The events of 11 March 2011, have transformed the lives of the 100 children who are playing their favourite game on this sunny Sunday in Fukushima City. In some way, they changed the life of every person in Japan. Four years on, everybody can recall what they were doing and where they were when, in the early afternoon, the ground shook with a magnitude no living Japanese had ever experienced. At the epicentre off the east coast, the quake measured a striking value of 9.0, which was unprecedented even in Japan. Shortly after, the news reported a 20 metre-high tsunami wave approaching the coast.

TV pictures showed people, cars and whole buildings being washed away. The waves also knocked out the nuclear power plant in Fukushima prefecture, leading to meltdowns in three out of six reactors. The plant is located right on the coast, around 250km north of Tokyo, the biggest metropolis on the planet. Analysis would show that it was largely a matter of luck that no clouds carrying nuclear steam approached Tokyo – the wind just happened to blow the other way, saving the livelihoods of up to 35 million people. Instead of heading south, the winds took the nuclear poison to the north and east, which meant that not only did around 2,000 people die from the earthquake and tsunami, but at least 300,000 had to leave their homes.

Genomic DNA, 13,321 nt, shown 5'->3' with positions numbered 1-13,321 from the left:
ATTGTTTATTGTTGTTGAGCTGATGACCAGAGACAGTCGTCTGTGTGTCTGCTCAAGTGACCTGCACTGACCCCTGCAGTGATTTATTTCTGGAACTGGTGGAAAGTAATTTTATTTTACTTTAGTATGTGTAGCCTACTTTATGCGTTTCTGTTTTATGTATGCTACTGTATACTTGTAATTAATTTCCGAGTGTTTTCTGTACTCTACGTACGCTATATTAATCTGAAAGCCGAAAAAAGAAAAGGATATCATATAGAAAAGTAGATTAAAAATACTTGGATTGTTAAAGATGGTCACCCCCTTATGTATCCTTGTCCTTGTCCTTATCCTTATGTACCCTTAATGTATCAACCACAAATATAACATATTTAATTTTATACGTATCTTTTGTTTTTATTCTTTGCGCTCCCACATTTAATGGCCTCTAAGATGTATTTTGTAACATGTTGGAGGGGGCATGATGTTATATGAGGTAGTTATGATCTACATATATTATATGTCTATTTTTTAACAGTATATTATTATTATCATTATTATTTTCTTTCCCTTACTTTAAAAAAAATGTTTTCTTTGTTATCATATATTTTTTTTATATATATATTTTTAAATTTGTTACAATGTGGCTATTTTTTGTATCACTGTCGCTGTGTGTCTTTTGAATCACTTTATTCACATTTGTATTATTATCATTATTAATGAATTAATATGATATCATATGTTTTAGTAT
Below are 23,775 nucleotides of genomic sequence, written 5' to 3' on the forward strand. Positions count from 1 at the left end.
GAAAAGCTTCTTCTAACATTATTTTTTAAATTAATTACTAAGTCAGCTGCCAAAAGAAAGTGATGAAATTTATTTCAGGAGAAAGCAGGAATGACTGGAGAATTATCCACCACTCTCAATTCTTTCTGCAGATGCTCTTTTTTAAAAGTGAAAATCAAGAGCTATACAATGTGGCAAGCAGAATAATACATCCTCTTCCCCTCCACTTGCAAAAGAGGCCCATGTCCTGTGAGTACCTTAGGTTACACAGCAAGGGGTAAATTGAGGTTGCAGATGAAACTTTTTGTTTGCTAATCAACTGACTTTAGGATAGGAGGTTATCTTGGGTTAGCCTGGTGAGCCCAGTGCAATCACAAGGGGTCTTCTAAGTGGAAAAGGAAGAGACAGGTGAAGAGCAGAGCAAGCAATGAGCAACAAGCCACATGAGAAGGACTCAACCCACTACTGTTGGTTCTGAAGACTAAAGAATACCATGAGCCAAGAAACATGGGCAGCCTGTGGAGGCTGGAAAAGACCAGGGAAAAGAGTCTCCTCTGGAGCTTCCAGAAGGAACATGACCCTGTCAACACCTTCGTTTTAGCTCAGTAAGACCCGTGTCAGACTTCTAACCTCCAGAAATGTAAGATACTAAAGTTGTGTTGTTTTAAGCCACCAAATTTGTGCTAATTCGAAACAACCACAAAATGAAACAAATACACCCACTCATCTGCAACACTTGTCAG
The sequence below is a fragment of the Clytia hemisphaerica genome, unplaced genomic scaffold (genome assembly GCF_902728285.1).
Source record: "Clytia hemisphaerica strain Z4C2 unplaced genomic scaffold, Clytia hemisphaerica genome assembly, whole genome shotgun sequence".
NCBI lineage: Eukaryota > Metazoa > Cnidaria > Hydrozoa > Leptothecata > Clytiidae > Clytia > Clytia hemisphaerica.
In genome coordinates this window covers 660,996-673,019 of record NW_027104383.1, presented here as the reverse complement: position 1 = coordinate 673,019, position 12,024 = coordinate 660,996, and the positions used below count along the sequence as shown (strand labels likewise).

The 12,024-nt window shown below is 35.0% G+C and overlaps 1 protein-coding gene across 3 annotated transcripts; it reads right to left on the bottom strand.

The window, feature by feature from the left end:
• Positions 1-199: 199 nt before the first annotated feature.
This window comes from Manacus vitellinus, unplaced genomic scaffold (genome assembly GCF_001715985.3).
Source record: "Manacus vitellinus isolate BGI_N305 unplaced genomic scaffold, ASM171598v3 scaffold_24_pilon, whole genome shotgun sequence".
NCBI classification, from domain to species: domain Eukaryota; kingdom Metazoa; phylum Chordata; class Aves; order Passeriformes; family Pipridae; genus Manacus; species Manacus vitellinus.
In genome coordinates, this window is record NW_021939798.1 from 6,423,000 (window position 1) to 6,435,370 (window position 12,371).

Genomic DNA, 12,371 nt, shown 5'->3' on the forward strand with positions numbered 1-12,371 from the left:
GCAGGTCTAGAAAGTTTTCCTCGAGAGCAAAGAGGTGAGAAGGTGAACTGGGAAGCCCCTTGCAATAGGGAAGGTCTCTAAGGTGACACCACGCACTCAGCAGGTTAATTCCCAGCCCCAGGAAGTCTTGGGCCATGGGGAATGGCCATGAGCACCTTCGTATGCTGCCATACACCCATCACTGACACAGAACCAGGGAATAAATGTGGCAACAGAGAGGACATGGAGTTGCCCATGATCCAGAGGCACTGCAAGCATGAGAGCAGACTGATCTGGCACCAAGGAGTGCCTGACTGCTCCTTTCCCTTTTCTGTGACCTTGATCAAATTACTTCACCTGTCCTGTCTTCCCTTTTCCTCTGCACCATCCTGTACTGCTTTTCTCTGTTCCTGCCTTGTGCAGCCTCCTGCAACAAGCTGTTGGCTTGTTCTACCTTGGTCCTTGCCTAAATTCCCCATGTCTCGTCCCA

Masaki Moriyama’s fate is one out of thousands. The refugees took shelter in all parts of the country and around half of them are yet to return to their homes. In the most highly radiated places, such as Namie, a resettlement date is still unknown despite ongoing decontamination works. Most temporary homes that the government has provided lack space for privacy and sometimes walls are said to be too thin to keep people warm in winter. But since so many people not only lost their homes but also their jobs after the catastrophe, there is often nowhere else to go.